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DuPage County trusts attorneysWouldn’t it be nice if every individual was fiscally responsible and able to make good decisions about money? Of course it would be, but, sadly, that is the world we live in. In reality, countless people have a tough time with their finances and establishing healthy spending habits. For people like this, money tends to burn a hole in their pocket, so to speak, and is often spent in frivolous ways—at least according to their family members and friends.

This issue is frequently relevant in the realm of estate planning, as those who are creating an estate plan may have concerns about leaving a large inheritance to a child, grandchild, or another heir who has shown to be bad with money. They worry that the assets that they have worked hard to accumulate will be gone quickly, but they fear that potential family in-fighting that could result from cutting the would-be heir out of the estate plan entirely. If you are facing such a dilemma, you might consider using an incentive trust.

What Is an Incentive Trust?

By definition, an incentive trust is a trust arrangement through which you—the creator—can set conditions on how the assets of the trust will be distributed. Your conditions could be set to reward “good” behavior or to discourage behavior that you feel to be destructive or negative. For example, you could set up an incentive trust so that the trust’s assets will only be distributed to your named beneficiary after he or she graduates from high school and starts college. You could even increase the disbursement from the trust when the beneficiary completes his or her degree program.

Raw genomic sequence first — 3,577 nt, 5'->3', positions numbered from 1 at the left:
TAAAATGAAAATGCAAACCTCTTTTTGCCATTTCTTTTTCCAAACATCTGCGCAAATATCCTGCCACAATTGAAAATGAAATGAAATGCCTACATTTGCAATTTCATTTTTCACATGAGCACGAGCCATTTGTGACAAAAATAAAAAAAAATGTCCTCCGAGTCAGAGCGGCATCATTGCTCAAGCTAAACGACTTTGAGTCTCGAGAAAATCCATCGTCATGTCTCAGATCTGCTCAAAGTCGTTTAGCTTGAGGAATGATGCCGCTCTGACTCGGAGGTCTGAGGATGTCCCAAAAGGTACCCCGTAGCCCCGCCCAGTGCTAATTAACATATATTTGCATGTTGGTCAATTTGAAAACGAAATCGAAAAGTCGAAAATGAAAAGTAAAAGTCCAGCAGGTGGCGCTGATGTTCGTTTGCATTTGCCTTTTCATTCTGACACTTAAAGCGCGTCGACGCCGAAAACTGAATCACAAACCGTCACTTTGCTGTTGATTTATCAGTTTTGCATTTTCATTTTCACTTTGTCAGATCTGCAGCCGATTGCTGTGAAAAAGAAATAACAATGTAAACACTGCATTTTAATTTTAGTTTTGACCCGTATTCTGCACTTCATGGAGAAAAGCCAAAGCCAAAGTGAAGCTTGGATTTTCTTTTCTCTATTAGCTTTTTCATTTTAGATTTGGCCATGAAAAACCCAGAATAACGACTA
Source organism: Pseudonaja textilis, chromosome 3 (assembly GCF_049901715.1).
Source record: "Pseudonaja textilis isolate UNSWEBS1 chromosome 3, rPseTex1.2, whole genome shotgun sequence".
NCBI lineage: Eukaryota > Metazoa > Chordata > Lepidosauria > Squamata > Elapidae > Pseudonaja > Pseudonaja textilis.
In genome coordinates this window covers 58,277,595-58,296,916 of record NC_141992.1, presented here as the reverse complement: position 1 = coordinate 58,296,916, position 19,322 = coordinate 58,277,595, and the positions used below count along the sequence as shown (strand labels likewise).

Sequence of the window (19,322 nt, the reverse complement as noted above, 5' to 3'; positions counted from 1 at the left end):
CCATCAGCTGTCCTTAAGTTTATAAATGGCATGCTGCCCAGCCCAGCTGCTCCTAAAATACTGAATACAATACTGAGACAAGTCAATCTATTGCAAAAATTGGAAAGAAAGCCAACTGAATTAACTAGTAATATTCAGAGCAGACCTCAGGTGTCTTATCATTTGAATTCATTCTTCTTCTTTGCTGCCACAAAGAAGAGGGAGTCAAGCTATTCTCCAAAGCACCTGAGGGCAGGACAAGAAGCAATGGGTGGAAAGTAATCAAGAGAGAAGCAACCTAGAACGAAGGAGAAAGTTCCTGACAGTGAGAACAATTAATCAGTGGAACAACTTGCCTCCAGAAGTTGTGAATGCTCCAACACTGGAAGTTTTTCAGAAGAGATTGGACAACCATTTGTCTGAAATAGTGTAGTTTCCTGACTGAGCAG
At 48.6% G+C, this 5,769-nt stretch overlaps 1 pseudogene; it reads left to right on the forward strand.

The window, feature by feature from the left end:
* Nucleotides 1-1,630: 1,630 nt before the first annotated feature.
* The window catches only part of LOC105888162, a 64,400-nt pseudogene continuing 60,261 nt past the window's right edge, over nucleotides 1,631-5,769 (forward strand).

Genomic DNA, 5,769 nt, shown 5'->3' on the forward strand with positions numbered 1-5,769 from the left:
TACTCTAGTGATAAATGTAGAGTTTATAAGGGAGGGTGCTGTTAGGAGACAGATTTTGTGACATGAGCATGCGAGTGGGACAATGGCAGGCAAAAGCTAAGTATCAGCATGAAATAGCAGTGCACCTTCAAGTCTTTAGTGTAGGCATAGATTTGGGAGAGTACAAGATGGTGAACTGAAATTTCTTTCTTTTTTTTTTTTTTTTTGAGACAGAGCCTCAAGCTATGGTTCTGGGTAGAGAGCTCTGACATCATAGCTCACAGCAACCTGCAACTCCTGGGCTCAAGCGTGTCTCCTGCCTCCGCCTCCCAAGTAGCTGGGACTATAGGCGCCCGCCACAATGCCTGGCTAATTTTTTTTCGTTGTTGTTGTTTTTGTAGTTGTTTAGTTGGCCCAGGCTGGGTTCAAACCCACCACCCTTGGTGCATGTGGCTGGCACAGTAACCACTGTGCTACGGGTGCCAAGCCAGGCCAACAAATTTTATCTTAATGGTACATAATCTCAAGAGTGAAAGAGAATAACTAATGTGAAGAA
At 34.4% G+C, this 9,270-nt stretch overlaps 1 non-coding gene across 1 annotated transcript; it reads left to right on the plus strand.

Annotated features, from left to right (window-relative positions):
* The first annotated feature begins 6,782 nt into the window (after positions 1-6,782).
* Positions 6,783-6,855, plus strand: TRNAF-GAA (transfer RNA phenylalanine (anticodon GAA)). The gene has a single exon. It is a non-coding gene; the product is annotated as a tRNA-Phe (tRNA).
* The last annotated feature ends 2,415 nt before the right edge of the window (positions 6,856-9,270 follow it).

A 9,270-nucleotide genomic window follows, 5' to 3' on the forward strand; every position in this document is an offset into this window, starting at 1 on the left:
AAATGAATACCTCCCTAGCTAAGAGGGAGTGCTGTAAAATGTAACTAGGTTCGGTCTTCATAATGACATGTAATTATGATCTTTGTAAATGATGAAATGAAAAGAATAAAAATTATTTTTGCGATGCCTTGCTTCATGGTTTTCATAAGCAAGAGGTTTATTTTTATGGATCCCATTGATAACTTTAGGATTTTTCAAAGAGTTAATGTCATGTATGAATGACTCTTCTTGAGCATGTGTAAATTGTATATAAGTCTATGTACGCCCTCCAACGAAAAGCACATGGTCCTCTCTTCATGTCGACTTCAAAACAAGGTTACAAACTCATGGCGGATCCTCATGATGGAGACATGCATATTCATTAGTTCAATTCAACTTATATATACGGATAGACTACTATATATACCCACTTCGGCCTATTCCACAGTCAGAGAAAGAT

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DuPage County estate planning attorneyMore than half of Americans do not have any estate planning documents in place at all. Those that do most often have a will and nothing more. However, there are many estate planning instruments above and beyond a last will which can be greatly beneficial. One of these instruments is a trust.

Some people shy away from trusts because they do know exactly how trusts work or how a trust can benefit them and their family. Others assume that only the wealthy require trusts to handle the distribution of assets after their death. Neither of these estate planning myths is true. Read on to learn about the basics of trusts and how a trust may be able to work for you. 

How a Trust Works

In a last will and testament, an individual writes directions for how his or her property should be distributed to heirs upon his or her death. A trust can also address how property is passed down to beneficiaries, but in a different way. A trust establishes an agreement between a testator and a trustee. The testator is the person creating the trust and may also be referred to as a settlor or grantor. The trustee is tasked with managing the settlor’s assets and distributing those assets according to instructions contained in the trust. The trustee is a fiduciary with a legal obligation to follow the terms of the trust and avoid any self-dealing or conflicts of interest in managing assets contained in a trust.

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